Python | Set 6 (Command Line and Variable Arguments)

Previous Python Articles (Set 1 | Set 2 | Set 3 | Set 4 | Set 5)
This article is focused on command line arguments as well as variable arguments (args and kwargs) for the functions in python.

Command Line Arguments

Till now, we have taken input in python using raw_input() or input() [for integers]. There is another method that uses command line arguments. The command line arguments must be given whenever we want to give the input before the start of the script, while on the other hand, raw_input() is used to get the input while the python program / script is running.

For example, in the UNIX environment, the arguments ‘-a’ and ‘-l’ for the ‘ls’ command give different results.



The command line arguments in python can be processed by using either ‘sys’ module or ‘argparse’ module.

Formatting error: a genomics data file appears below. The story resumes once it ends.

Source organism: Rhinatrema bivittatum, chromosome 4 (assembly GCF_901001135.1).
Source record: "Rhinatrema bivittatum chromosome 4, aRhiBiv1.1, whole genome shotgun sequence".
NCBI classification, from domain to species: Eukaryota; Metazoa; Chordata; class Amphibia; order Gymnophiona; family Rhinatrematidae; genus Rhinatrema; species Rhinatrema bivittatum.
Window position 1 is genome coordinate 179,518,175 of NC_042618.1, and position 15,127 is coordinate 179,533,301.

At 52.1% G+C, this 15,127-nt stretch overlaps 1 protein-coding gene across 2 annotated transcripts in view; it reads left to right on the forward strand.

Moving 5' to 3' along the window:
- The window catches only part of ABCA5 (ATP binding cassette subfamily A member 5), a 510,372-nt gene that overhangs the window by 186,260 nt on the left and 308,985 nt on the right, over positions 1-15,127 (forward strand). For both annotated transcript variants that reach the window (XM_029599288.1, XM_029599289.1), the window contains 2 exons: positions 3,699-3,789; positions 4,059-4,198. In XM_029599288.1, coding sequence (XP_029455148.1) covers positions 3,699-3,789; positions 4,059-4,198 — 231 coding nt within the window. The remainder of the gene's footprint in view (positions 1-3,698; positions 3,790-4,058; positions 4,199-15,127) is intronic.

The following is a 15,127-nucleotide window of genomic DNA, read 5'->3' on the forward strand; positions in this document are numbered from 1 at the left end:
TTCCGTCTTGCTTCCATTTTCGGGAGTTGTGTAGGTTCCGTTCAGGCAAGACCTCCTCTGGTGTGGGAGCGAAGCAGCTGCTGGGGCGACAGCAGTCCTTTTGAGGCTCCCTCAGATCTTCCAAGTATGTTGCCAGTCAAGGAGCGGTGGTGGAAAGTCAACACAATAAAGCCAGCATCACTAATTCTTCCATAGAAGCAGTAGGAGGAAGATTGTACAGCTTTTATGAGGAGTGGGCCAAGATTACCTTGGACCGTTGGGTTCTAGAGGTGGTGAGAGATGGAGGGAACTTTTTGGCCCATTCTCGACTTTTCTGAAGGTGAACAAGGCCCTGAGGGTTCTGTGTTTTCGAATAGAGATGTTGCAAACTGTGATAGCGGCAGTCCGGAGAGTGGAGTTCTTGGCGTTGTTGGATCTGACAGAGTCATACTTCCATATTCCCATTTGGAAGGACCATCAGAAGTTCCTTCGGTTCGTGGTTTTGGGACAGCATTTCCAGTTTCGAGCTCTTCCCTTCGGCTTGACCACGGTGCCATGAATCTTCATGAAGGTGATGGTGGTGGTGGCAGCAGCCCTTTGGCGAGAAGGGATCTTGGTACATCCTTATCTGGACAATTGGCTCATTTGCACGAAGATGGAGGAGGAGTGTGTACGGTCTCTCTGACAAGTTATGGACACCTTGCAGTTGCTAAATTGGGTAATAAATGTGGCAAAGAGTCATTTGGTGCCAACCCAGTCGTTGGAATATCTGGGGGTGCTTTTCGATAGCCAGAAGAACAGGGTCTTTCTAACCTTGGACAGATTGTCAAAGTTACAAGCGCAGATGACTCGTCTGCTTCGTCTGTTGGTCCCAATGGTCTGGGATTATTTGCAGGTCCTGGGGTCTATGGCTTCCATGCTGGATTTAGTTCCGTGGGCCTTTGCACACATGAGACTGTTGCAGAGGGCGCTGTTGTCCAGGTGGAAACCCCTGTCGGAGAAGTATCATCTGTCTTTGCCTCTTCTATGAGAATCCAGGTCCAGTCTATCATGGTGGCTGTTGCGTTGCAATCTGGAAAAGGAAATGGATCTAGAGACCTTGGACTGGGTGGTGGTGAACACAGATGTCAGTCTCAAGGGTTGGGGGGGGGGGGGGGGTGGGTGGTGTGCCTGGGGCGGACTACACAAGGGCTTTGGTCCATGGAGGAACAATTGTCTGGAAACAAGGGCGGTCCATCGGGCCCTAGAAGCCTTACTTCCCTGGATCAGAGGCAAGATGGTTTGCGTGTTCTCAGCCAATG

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# Python code to demonstrate the use of 'sys' module
# for command line arguments
  
import sys
  
# command line arguments are stored in the form
# of list in sys.argv
argumentList = sys.argv
print argumentList
  
# Print the name of file
print sys.argv[0]
  
# Print the first argument after the name of file
print sys.argv[1]

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OUTPUT :

['program1.py', 'test', '1']
program1.py
test

NOTE : The above code runs only on command line. We need to fire the below command given that the program is saved as program1.py
python program1.py test 123

Please note the following points about the above program :

  • The sys.argv takes the command line arguments in the form of a list.